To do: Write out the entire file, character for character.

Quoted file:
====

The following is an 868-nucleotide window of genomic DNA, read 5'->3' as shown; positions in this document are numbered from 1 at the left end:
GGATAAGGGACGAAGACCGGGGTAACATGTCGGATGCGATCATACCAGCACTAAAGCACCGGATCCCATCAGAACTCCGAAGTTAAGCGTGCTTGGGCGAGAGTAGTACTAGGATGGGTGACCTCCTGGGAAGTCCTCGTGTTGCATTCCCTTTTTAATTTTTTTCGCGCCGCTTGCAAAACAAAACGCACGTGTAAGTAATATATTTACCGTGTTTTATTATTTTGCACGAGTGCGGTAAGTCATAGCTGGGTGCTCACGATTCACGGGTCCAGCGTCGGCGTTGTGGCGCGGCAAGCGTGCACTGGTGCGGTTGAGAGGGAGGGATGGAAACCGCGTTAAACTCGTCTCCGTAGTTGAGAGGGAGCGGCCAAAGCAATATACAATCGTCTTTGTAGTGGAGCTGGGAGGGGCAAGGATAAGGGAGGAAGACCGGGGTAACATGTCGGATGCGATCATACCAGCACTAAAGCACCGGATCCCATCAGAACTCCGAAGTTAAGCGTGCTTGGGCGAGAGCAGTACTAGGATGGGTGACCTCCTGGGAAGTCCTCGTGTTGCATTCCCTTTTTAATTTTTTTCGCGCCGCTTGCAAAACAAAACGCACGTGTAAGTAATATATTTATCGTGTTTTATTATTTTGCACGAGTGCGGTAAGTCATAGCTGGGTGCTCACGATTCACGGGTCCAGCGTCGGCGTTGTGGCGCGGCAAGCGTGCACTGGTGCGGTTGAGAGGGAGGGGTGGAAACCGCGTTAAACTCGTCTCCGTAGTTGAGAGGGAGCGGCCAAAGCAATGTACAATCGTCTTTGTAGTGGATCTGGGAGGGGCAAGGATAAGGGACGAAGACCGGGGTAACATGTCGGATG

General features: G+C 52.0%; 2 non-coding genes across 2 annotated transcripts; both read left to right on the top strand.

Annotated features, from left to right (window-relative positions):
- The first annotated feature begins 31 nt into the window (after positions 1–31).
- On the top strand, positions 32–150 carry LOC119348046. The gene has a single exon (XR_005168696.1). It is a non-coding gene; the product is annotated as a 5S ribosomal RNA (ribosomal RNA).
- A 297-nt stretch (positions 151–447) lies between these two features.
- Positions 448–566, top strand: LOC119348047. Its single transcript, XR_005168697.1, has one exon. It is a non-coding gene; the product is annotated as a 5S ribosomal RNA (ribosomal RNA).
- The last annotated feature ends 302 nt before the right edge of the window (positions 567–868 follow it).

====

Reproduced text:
The following is an 868-nucleotide window of genomic DNA, read 5'->3' as shown; positions in this document are numbered from 1 at the left end:
GGATAAGGGACGAAGACCGGGGTAACATGTCGGATGCGATCATACCAGCACTAAAGCACCGGATCCCATCAGAACTCCGAAGTTAAGCGTGCTTGGGCGAGAGTAGTACTAGGATGGGTGACCTCCTGGGAAGTCCTCGTGTTGCATTCCCTTTTTAATTTTTTTCGCGCCGCTTGCAAAACAAAACGCACGTGTAAGTAATATATTTACCGTGTTTTATTATTTTGCACGAGTGCGGTAAGTCATAGCTGGGTGCTCACGATTCACGGGTCCAGCGTCGGCGTTGTGGCGCGGCAAGCGTGCACTGGTGCGGTTGAGAGGGAGGGATGGAAACCGCGTTAAACTCGTCTCCGTAGTTGAGAGGGAGCGGCCAAAGCAATATACAATCGTCTTTGTAGTGGAGCTGGGAGGGGCAAGGATAAGGGAGGAAGACCGGGGTAACATGTCGGATGCGATCATACCAGCACTAAAGCACCGGATCCCATCAGAACTCCGAAGTTAAGCGTGCTTGGGCGAGAGCAGTACTAGGATGGGTGACCTCCTGGGAAGTCCTCGTGTTGCATTCCCTTTTTAATTTTTTTCGCGCCGCTTGCAAAACAAAACGCACGTGTAAGTAATATATTTATCGTGTTTTATTATTTTGCACGAGTGCGGTAAGTCATAGCTGGGTGCTCACGATTCACGGGTCCAGCGTCGGCGTTGTGGCGCGGCAAGCGTGCACTGGTGCGGTTGAGAGGGAGGGGTGGAAACCGCGTTAAACTCGTCTCCGTAGTTGAGAGGGAGCGGCCAAAGCAATGTACAATCGTCTTTGTAGTGGATCTGGGAGGGGCAAGGATAAGGGACGAAGACCGGGGTAACATGTCGGATG

General features: G+C 52.0%; 2 non-coding genes across 2 annotated transcripts; both read left to right on the top strand.

Annotated features, from left to right (window-relative positions):
- The first annotated feature begins 31 nt into the window (after positions 1–31).
- On the top strand, positions 32–150 carry LOC119348046. The gene has a single exon (XR_005168696.1). It is a non-coding gene; the product is annotated as a 5S ribosomal RNA (ribosomal RNA).
- A 297-nt stretch (positions 151–447) lies between these two features.
- Positions 448–566, top strand: LOC119348047. Its single transcript, XR_005168697.1, has one exon. It is a non-coding gene; the product is annotated as a 5S ribosomal RNA (ribosomal RNA).
- The last annotated feature ends 302 nt before the right edge of the window (positions 567–868 follow it).